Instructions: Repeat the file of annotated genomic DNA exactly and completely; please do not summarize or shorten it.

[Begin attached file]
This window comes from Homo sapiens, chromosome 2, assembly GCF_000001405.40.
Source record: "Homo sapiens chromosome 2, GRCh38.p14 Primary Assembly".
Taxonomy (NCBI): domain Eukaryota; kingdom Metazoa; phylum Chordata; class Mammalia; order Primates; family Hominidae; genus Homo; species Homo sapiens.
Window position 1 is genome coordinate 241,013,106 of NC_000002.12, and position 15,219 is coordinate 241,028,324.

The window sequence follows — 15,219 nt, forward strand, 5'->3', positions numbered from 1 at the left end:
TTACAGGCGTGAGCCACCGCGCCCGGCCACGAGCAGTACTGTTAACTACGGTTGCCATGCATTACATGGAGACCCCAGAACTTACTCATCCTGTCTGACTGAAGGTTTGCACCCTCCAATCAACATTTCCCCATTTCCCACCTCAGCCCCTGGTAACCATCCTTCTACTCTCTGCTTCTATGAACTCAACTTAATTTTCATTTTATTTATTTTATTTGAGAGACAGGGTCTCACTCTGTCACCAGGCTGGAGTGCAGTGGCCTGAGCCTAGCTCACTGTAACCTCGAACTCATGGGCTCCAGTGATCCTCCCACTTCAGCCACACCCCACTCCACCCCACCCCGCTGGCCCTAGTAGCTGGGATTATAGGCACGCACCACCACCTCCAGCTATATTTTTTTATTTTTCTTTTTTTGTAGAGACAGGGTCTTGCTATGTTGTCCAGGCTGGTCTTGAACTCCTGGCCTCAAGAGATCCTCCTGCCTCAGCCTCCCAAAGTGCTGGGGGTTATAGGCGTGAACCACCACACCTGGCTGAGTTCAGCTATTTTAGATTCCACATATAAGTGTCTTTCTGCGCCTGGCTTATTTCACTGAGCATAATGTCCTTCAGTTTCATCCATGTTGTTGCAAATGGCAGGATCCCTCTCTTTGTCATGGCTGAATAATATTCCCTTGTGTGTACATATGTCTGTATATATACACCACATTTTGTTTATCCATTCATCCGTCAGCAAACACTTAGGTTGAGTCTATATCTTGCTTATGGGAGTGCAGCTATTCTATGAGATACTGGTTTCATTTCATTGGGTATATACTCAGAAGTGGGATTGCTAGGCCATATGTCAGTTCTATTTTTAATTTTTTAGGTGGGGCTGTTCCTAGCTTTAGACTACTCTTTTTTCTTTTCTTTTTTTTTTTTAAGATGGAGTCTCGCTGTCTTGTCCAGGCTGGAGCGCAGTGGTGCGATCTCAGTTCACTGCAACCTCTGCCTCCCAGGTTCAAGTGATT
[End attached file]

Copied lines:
This window comes from Homo sapiens, chromosome 2, assembly GCF_000001405.40.
Source record: "Homo sapiens chromosome 2, GRCh38.p14 Primary Assembly".
Taxonomy (NCBI): domain Eukaryota; kingdom Metazoa; phylum Chordata; class Mammalia; order Primates; family Hominidae; genus Homo; species Homo sapiens.
Window position 1 is genome coordinate 241,013,106 of NC_000002.12, and position 15,219 is coordinate 241,028,324.

The window sequence follows — 15,219 nt, forward strand, 5'->3', positions numbered from 1 at the left end:
TTACAGGCGTGAGCCACCGCGCCCGGCCACGAGCAGTACTGTTAACTACGGTTGCCATGCATTACATGGAGACCCCAGAACTTACTCATCCTGTCTGACTGAAGGTTTGCACCCTCCAATCAACATTTCCCCATTTCCCACCTCAGCCCCTGGTAACCATCCTTCTACTCTCTGCTTCTATGAACTCAACTTAATTTTCATTTTATTTATTTTATTTGAGAGACAGGGTCTCACTCTGTCACCAGGCTGGAGTGCAGTGGCCTGAGCCTAGCTCACTGTAACCTCGAACTCATGGGCTCCAGTGATCCTCCCACTTCAGCCACACCCCACTCCACCCCACCCCGCTGGCCCTAGTAGCTGGGATTATAGGCACGCACCACCACCTCCAGCTATATTTTTTTATTTTTCTTTTTTTGTAGAGACAGGGTCTTGCTATGTTGTCCAGGCTGGTCTTGAACTCCTGGCCTCAAGAGATCCTCCTGCCTCAGCCTCCCAAAGTGCTGGGGGTTATAGGCGTGAACCACCACACCTGGCTGAGTTCAGCTATTTTAGATTCCACATATAAGTGTCTTTCTGCGCCTGGCTTATTTCACTGAGCATAATGTCCTTCAGTTTCATCCATGTTGTTGCAAATGGCAGGATCCCTCTCTTTGTCATGGCTGAATAATATTCCCTTGTGTGTACATATGTCTGTATATATACACCACATTTTGTTTATCCATTCATCCGTCAGCAAACACTTAGGTTGAGTCTATATCTTGCTTATGGGAGTGCAGCTATTCTATGAGATACTGGTTTCATTTCATTGGGTATATACTCAGAAGTGGGATTGCTAGGCCATATGTCAGTTCTATTTTTAATTTTTTAGGTGGGGCTGTTCCTAGCTTTAGACTACTCTTTTTTCTTTTCTTTTTTTTTTTTAAGATGGAGTCTCGCTGTCTTGTCCAGGCTGGAGCGCAGTGGTGCGATCTCAGTTCACTGCAACCTCTGCCTCCCAGGTTCAAGTGATT